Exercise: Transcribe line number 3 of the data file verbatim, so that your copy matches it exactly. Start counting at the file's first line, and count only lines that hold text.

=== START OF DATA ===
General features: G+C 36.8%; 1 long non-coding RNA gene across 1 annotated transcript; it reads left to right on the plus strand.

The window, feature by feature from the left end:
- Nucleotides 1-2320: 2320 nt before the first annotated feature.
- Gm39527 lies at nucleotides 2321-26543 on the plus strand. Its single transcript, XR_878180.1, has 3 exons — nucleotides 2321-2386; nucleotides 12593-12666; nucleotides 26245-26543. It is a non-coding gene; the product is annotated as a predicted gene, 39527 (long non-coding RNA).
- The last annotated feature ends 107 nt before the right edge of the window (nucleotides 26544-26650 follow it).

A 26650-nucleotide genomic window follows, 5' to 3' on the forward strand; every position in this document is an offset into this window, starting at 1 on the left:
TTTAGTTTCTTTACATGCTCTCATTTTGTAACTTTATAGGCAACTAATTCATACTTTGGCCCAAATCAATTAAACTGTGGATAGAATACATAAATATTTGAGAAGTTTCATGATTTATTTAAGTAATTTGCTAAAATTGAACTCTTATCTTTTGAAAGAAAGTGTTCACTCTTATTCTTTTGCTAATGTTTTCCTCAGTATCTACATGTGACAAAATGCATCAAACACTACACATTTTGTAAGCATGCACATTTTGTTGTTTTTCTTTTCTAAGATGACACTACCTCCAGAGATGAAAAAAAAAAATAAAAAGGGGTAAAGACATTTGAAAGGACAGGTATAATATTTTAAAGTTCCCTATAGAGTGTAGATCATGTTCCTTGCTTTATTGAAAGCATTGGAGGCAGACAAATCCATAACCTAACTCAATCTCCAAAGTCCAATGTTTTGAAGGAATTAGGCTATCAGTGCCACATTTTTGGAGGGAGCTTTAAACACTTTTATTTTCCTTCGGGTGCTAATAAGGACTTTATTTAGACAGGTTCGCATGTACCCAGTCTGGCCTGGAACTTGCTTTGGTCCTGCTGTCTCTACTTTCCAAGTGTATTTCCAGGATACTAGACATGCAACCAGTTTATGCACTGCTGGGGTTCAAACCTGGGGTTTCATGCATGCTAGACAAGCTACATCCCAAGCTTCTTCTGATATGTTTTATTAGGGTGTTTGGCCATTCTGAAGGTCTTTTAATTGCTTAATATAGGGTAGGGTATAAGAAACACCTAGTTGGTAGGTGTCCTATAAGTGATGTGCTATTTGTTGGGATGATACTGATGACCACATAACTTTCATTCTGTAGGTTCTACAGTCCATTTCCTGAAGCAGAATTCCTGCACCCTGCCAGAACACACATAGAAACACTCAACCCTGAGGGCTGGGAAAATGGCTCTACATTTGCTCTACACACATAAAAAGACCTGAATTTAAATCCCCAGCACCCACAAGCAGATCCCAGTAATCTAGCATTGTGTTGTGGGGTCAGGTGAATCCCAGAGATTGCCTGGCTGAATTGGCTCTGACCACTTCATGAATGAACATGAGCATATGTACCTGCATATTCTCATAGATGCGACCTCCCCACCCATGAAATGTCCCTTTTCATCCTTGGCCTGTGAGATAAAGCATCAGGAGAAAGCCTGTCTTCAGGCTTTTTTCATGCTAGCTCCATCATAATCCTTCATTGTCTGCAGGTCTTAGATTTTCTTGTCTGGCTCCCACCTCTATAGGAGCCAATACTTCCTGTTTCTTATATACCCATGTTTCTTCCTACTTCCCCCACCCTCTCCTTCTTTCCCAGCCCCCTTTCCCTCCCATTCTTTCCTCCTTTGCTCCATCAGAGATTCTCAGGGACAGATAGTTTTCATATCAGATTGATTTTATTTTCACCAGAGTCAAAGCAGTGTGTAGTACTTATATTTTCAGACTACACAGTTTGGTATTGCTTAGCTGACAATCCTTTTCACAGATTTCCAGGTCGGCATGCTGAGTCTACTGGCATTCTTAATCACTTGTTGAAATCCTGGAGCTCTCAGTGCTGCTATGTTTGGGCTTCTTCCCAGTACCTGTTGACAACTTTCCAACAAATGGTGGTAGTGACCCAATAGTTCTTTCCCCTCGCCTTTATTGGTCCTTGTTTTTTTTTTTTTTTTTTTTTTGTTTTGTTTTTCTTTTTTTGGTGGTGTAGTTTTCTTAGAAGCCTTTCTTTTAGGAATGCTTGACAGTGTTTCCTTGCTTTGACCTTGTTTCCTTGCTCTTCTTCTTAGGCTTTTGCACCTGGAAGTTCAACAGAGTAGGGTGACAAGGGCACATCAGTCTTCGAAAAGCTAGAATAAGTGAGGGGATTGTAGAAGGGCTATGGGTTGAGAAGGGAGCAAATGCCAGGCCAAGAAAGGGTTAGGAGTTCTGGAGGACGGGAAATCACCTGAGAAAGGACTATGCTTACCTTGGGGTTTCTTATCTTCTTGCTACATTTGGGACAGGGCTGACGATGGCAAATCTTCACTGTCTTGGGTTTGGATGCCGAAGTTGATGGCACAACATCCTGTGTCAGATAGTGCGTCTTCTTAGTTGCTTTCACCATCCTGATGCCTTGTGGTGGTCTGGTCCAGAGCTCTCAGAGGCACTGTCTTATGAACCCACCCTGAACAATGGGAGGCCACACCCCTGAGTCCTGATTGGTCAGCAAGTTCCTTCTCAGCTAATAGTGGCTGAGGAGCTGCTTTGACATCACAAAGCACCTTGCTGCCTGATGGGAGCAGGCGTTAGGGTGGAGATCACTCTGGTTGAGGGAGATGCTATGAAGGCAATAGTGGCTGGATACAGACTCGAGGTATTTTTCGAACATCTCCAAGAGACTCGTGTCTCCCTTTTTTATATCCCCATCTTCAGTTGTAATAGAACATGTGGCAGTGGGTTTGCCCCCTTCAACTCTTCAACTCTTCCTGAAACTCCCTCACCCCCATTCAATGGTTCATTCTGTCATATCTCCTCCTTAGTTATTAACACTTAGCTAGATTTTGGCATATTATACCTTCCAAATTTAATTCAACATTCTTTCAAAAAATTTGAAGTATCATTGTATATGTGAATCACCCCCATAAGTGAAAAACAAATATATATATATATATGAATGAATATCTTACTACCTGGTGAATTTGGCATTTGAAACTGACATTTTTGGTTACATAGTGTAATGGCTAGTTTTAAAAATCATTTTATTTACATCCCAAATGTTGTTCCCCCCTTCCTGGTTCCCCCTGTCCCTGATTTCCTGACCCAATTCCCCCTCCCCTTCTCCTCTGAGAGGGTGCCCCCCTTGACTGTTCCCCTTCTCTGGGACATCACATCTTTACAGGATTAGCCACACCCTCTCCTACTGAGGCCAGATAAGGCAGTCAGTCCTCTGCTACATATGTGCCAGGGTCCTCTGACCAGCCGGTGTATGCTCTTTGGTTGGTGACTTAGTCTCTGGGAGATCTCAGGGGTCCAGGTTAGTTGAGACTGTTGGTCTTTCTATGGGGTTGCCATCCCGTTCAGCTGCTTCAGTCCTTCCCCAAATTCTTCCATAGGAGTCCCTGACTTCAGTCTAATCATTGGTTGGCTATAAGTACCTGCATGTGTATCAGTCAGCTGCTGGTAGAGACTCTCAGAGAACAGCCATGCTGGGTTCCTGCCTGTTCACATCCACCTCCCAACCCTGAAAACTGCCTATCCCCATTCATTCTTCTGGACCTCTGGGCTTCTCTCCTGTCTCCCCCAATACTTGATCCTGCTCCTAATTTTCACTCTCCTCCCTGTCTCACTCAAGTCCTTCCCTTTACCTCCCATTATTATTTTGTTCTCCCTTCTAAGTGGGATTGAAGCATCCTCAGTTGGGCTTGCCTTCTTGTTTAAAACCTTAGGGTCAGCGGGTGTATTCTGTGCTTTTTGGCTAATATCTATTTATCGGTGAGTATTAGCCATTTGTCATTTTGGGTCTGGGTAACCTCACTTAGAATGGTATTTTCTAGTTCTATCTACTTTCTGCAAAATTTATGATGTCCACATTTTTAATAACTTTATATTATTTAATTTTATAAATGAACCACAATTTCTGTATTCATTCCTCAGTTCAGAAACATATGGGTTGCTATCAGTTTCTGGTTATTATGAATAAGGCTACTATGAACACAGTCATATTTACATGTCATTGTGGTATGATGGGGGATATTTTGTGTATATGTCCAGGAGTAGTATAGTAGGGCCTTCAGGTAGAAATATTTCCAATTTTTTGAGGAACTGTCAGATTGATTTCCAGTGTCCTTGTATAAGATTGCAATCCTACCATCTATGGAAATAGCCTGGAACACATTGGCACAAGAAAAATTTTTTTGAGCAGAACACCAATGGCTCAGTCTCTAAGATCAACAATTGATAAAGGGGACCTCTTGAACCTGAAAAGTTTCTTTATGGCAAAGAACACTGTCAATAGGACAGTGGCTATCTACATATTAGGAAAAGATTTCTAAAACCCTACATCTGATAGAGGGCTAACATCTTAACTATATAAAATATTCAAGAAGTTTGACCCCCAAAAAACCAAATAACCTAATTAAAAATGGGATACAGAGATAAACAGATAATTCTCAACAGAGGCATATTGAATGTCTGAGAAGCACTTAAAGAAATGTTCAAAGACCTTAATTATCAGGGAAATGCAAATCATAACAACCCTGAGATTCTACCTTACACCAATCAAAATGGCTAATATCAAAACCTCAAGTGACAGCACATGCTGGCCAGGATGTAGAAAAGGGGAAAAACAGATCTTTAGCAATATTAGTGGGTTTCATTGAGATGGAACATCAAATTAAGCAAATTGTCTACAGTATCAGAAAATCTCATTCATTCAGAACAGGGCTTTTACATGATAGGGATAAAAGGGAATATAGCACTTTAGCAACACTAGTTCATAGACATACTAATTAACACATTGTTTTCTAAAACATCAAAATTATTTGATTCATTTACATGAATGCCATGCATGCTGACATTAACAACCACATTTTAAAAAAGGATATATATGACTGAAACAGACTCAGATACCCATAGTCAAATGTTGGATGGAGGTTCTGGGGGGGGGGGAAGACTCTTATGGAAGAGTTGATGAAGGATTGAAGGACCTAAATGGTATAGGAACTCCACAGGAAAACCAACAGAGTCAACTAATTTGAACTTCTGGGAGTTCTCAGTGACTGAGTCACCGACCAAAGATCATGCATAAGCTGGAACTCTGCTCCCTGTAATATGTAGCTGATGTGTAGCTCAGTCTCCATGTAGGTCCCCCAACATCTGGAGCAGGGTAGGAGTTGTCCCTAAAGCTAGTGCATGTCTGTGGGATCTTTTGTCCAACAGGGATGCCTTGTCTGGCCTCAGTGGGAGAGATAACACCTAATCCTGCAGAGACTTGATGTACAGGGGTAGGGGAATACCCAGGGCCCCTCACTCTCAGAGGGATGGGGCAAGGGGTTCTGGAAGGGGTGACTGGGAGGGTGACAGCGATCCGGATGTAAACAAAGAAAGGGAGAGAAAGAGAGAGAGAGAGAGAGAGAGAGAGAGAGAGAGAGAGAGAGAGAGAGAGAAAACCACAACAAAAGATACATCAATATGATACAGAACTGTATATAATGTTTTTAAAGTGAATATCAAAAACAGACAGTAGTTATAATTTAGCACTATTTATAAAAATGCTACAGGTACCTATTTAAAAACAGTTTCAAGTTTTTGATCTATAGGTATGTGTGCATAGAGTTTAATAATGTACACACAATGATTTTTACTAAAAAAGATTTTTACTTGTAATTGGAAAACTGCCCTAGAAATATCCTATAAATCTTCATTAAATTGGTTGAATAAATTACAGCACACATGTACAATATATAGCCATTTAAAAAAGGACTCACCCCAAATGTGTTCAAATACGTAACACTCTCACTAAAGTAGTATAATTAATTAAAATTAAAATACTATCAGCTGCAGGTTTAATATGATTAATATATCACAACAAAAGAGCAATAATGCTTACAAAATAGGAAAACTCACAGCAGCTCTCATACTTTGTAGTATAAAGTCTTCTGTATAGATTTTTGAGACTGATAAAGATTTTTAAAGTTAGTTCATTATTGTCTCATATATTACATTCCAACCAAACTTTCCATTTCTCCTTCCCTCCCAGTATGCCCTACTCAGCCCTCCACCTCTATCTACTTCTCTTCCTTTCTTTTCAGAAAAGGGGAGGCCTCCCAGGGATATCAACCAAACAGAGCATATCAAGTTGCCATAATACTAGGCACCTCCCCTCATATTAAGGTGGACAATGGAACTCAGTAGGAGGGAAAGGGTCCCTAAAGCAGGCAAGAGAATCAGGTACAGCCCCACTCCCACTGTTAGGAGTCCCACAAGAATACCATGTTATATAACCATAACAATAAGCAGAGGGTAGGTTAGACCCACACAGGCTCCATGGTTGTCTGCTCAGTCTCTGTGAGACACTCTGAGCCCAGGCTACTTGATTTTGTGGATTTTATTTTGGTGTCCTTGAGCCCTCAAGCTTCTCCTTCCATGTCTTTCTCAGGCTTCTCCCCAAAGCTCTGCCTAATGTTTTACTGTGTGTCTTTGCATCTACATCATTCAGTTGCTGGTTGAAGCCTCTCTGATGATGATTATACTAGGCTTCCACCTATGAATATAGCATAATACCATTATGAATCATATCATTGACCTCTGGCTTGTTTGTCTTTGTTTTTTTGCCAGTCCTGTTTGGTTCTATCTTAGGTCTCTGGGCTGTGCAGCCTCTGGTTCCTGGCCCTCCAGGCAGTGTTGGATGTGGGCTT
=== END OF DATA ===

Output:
- Nucleotides 1-2320: 2320 nt before the first annotated feature.